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I am connecting to an FTP server to download some gzipped files and I noticed something a bit disconcerting about the SIZE command and my google-fu has failed me.

ftp> size file0001.xml.gz
213 2524751

ftp> nlist -ltr
...
-rw-r--r--   1 anon  anons    2515727 Jan 30 00:00 file0001.xml.gz
...

The file sizes are different, (2524751 != 2515727), as you can see. Why?

I've briefly read the RCF0959 FILE TRANSFER PROTOCOL (FTP) and there's no mention of the SIZE command, which I later found out to be a non-standard addition to the protocol.

Here's the bit about byte size, for convenience, from the RFC:

  byte size

     There are two byte sizes of interest in FTP:  the logical byte
     size of the file, and the transfer byte size used for the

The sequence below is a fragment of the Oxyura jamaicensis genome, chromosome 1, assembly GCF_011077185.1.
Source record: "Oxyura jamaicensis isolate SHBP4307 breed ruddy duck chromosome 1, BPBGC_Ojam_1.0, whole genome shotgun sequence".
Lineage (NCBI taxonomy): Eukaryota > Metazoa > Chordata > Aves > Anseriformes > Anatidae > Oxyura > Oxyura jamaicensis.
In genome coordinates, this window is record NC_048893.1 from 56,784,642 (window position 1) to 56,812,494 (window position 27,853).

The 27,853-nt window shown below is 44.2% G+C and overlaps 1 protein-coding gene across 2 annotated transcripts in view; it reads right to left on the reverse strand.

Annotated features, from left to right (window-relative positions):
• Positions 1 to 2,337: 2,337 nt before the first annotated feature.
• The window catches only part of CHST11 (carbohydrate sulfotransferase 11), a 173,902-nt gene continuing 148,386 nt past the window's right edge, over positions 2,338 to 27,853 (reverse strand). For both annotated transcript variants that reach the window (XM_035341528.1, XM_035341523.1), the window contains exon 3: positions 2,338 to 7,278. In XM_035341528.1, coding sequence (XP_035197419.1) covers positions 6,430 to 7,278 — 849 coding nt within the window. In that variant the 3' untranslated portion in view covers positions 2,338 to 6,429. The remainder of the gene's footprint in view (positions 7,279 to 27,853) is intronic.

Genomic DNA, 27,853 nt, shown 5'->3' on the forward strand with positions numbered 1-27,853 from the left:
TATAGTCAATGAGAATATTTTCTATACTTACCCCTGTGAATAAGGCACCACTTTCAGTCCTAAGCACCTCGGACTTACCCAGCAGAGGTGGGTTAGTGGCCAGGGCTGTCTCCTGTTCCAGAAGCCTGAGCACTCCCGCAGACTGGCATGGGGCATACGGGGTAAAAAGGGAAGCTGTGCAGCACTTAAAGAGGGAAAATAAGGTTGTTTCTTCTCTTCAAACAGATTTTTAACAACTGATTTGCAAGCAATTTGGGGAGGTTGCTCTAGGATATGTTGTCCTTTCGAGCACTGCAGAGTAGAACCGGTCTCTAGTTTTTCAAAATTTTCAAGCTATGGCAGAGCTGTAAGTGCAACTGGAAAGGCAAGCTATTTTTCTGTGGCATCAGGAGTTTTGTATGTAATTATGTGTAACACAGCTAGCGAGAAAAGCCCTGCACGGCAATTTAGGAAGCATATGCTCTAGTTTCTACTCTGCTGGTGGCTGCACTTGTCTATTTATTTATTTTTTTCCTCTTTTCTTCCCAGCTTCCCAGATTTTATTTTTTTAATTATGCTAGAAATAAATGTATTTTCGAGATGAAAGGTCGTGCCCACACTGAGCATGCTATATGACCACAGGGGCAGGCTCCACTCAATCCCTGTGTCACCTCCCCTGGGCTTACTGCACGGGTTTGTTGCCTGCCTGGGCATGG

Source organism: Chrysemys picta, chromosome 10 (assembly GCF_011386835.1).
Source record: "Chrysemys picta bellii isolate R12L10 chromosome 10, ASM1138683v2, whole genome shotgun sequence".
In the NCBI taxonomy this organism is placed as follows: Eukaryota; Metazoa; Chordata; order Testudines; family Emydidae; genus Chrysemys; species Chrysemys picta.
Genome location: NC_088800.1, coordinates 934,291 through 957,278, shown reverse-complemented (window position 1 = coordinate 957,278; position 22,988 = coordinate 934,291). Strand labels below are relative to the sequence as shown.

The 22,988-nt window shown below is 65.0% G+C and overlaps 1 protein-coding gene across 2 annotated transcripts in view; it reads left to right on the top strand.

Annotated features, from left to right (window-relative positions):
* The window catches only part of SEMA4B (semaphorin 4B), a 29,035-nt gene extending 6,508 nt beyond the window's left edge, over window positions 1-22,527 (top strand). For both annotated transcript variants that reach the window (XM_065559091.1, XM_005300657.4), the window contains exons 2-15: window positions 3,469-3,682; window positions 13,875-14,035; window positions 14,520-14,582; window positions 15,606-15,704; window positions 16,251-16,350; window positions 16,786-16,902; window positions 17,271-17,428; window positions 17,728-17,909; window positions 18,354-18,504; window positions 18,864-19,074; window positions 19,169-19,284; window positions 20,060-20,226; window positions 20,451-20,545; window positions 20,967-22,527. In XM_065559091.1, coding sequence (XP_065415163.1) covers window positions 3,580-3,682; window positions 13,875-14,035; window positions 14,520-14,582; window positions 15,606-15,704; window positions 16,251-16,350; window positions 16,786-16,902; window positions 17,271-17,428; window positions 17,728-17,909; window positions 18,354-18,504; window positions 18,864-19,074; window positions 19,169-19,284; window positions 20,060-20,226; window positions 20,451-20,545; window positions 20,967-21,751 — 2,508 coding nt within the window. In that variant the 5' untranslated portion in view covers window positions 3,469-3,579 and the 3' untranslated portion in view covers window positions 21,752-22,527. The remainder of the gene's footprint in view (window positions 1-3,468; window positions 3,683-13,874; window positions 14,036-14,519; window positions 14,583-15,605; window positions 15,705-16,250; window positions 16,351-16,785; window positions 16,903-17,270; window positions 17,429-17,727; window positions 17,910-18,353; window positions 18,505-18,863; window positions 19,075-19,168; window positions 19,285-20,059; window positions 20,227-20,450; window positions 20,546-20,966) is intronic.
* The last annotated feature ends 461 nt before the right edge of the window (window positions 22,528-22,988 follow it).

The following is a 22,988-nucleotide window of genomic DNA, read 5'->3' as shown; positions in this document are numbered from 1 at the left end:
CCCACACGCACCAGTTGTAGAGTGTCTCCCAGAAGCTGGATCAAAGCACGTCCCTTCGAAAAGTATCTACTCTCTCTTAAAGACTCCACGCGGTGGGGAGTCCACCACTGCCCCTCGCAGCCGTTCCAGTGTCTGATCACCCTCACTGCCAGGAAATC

transmission of the data.  The transfer byte size is always 8
     bits.  The transfer byte size is not necessarily the byte size
     in which data is to be stored in a system, nor the logical byte
     size for interpretation of the structure of the data.

What am I missing here?

Thanks!

Mahmoud

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migrated from stackoverflow.com Feb 1 '10 at 4:31

This question came from our site for professional and enthusiast programmers.

up vote 5 down vote accepted

Have you switched ftp into binary mode? ftp might be calculating the size with line-endings changed?

2524751 / 2515727 * 255 = 255.91469384396638

So it looks like every 255 bytes in the original gained 0.9 bytes extra - just enough for a compressed file to have \n converted to \r\n.

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Hey Douglas! Sorry for getting back to you so late. The problem was that type was indeed in ascii format, I was using it through python's ftplib. When I forced a retrbinary for size (retrbinary("RETR SIZE")), it worked like expected. Thanks! – Mahmoud Abdelkader Feb 5 '10 at 6:27

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